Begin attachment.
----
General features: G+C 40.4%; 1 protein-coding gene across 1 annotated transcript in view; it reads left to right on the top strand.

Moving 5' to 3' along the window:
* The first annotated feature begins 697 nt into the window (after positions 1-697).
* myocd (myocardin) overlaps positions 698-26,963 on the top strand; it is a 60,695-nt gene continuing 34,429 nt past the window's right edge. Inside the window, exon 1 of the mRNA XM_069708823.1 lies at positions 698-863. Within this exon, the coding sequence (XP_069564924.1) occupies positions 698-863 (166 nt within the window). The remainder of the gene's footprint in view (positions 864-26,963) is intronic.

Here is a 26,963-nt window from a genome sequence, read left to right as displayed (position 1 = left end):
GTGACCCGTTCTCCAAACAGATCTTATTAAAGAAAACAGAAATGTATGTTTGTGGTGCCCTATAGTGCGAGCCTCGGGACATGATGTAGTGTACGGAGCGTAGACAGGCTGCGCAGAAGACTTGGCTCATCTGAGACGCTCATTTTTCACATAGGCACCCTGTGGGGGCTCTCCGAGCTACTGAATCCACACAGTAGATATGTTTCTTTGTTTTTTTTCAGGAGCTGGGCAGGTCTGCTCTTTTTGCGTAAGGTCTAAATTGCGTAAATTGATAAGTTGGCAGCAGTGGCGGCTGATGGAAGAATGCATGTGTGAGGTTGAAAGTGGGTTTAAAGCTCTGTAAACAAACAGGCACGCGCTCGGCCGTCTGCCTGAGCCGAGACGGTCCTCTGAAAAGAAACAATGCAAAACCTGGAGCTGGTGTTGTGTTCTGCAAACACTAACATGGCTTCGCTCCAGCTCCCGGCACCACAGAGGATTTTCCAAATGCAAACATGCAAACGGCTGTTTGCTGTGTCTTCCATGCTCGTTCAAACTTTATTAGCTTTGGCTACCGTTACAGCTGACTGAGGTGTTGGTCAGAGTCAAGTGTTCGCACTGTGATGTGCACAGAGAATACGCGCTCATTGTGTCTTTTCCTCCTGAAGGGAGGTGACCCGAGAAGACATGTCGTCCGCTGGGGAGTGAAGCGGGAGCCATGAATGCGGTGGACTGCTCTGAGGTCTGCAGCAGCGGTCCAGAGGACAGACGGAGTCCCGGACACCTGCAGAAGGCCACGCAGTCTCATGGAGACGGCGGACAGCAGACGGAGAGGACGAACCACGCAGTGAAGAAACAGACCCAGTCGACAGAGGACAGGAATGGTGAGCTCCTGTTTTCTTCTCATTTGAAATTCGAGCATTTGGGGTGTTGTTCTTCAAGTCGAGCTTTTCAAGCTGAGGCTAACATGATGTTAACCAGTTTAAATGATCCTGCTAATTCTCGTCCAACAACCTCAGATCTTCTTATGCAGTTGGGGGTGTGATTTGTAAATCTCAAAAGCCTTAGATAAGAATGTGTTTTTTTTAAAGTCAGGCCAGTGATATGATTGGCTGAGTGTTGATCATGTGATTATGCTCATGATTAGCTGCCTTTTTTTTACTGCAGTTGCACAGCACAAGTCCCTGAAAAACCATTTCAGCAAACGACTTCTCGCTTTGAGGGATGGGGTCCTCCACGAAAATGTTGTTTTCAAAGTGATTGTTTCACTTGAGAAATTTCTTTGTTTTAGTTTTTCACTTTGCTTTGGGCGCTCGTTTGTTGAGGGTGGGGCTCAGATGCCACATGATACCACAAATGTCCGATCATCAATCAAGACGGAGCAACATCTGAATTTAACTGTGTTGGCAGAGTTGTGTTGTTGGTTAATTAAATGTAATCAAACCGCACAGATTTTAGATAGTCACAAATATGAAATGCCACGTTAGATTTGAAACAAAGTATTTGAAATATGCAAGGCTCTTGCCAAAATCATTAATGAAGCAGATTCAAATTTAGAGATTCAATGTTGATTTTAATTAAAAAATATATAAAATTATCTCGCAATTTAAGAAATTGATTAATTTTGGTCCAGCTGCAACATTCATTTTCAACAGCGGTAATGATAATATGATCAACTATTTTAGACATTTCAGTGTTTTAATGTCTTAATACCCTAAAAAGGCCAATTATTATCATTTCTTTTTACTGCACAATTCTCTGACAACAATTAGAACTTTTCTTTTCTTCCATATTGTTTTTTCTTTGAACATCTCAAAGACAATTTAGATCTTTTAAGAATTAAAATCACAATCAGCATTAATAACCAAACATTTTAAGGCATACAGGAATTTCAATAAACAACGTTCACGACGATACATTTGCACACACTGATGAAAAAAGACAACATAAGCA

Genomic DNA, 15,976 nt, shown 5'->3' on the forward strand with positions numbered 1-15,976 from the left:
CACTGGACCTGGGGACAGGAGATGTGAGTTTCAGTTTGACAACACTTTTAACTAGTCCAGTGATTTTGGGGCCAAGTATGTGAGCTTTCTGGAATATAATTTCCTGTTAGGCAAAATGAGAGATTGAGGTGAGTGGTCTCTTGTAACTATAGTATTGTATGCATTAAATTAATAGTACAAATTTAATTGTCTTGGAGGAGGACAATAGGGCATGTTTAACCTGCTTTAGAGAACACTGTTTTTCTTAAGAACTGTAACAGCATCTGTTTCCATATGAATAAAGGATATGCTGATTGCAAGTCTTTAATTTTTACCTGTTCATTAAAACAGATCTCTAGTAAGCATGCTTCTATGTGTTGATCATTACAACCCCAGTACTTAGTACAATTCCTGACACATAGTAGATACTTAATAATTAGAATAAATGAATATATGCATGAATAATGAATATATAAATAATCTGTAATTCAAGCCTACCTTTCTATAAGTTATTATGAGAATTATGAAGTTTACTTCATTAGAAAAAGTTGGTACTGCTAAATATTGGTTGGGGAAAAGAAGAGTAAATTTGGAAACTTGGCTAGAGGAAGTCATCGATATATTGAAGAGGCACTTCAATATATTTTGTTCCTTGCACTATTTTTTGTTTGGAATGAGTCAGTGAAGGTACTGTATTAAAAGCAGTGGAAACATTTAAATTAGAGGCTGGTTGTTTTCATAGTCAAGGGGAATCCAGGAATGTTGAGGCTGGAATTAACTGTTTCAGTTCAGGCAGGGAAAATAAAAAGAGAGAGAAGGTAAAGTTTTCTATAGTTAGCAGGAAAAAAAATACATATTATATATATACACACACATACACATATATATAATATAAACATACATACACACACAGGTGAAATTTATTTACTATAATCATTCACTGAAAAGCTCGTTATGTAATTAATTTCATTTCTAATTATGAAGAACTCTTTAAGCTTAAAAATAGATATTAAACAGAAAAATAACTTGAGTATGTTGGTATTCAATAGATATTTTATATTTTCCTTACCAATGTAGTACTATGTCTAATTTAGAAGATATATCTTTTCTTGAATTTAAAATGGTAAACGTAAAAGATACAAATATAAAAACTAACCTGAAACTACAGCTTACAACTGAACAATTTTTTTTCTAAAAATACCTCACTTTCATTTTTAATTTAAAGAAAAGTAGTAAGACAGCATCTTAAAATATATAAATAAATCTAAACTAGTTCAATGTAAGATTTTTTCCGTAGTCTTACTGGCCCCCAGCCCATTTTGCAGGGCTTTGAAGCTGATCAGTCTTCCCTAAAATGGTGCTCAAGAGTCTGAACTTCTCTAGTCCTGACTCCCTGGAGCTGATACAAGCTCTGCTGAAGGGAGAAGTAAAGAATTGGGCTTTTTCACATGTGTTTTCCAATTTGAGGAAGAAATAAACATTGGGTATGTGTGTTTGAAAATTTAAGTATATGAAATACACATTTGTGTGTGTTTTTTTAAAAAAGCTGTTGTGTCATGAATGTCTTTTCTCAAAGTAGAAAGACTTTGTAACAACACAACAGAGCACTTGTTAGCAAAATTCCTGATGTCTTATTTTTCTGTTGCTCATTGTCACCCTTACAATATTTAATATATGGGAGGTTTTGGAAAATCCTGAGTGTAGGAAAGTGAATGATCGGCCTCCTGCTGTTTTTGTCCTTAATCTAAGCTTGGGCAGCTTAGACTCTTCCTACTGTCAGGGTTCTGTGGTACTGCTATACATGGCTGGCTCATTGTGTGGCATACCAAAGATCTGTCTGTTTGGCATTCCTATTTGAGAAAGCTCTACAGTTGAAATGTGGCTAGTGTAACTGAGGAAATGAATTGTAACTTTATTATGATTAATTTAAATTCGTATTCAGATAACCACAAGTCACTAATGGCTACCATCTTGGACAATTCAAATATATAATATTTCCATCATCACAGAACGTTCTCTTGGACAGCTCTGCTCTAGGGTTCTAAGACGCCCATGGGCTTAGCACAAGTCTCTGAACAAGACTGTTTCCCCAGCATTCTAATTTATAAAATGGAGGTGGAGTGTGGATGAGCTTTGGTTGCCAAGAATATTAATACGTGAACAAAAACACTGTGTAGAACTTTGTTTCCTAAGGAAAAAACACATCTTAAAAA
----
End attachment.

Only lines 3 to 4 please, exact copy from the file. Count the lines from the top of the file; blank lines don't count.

* The first annotated feature begins 697 nt into the window (after positions 1-697).
* myocd (myocardin) overlaps positions 698-26,963 on the top strand; it is a 60,695-nt gene continuing 34,429 nt past the window's right edge. Inside the window, exon 1 of the mRNA XM_069708823.1 lies at positions 698-863. Within this exon, the coding sequence (XP_069564924.1) occupies positions 698-863 (166 nt within the window). The remainder of the gene's footprint in view (positions 864-26,963) is intronic.